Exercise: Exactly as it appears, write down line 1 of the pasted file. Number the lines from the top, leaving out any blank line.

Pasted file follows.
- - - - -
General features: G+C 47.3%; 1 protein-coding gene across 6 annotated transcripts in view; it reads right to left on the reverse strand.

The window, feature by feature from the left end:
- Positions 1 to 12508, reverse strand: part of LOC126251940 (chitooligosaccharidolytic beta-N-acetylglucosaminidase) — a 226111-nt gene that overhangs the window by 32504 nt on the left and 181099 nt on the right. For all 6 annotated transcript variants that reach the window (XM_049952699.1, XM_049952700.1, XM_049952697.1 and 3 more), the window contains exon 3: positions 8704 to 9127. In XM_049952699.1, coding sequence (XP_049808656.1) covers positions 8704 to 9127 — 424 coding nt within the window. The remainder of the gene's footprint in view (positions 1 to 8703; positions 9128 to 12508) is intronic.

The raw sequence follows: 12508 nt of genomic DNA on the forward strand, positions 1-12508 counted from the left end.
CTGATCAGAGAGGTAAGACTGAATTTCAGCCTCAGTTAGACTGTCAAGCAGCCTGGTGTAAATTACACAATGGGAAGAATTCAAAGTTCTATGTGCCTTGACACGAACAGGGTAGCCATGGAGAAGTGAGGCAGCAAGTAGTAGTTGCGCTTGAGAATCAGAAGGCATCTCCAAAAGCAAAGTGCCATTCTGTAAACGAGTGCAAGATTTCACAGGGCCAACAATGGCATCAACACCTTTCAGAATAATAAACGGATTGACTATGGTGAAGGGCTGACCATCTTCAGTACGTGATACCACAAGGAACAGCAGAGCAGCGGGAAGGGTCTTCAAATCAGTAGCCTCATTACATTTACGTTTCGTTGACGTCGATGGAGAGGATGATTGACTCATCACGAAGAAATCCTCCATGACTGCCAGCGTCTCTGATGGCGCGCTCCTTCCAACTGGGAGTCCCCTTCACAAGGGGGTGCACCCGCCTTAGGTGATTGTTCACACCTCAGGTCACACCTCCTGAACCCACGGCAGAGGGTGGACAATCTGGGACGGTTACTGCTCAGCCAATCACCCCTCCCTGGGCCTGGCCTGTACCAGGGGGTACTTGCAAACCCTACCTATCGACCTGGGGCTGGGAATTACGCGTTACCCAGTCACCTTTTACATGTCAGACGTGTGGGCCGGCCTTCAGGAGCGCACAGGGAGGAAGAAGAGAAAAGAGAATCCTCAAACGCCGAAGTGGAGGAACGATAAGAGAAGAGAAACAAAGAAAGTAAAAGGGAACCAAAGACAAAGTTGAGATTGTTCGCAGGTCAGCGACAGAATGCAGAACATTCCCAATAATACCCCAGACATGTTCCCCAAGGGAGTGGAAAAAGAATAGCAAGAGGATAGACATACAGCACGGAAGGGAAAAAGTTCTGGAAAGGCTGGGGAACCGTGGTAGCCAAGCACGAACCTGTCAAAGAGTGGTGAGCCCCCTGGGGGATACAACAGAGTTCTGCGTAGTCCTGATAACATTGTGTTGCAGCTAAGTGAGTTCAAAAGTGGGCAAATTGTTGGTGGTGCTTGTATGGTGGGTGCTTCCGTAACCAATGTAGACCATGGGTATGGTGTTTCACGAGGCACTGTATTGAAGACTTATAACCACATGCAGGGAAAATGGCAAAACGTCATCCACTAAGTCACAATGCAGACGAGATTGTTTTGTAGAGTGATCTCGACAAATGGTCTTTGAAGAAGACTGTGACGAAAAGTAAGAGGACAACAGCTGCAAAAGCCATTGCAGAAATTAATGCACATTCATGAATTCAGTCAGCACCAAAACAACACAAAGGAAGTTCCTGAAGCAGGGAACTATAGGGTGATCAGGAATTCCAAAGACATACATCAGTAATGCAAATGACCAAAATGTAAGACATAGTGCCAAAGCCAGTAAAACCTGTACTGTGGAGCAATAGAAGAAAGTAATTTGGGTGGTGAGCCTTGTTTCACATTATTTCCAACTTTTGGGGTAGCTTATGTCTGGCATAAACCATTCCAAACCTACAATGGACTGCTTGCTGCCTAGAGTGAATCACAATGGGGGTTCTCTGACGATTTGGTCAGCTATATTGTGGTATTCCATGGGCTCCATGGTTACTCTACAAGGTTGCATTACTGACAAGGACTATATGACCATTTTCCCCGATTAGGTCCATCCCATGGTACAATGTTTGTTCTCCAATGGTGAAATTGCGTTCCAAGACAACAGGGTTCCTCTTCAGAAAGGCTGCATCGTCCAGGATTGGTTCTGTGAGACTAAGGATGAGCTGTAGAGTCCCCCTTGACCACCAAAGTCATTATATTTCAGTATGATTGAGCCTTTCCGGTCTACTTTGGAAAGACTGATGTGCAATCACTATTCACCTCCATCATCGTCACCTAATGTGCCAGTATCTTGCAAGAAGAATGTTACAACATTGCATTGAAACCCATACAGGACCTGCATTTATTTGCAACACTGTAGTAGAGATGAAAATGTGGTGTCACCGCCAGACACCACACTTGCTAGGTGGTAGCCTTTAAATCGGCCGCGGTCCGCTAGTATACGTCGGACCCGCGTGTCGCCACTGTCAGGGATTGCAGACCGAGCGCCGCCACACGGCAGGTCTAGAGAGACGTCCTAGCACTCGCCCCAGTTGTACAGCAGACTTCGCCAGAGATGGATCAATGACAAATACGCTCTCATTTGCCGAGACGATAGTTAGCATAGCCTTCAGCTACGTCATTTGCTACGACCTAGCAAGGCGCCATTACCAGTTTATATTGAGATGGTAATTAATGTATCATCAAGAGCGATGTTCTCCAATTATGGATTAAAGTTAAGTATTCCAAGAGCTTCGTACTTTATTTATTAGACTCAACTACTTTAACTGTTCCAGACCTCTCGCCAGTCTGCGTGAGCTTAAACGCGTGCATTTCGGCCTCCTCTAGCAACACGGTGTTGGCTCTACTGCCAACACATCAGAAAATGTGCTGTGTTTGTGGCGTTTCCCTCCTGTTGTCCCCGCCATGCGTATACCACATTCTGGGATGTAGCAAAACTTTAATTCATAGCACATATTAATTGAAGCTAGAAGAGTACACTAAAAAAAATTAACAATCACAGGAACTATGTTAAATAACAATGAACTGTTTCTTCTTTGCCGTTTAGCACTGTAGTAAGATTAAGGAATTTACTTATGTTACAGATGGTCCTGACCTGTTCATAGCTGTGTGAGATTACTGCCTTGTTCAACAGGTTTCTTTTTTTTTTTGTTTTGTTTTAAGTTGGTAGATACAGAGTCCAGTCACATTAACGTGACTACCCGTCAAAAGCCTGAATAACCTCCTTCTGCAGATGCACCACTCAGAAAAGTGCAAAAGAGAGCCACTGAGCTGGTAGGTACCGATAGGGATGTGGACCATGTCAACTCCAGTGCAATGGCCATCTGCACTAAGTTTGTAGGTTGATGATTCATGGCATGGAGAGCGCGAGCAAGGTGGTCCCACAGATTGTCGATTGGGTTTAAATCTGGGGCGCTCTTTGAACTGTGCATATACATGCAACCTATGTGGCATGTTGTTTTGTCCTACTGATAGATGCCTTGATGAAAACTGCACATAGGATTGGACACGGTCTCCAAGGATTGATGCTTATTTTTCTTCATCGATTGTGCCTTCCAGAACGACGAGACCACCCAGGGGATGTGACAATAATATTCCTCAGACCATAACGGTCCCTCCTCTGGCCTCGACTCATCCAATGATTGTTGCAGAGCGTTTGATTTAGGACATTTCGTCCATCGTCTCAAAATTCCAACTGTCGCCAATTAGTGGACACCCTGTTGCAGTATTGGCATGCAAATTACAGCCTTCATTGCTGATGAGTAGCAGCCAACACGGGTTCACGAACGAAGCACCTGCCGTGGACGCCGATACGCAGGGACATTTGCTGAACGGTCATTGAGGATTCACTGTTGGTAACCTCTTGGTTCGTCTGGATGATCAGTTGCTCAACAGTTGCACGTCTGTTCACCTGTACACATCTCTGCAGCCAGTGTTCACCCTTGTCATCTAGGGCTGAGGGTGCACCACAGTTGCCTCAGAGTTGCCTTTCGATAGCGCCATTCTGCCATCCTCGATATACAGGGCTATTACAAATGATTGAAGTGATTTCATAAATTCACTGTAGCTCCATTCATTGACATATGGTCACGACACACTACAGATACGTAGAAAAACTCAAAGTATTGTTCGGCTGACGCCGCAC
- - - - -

General features: G+C 47.3%; 1 protein-coding gene across 6 annotated transcripts in view; it reads right to left on the reverse strand.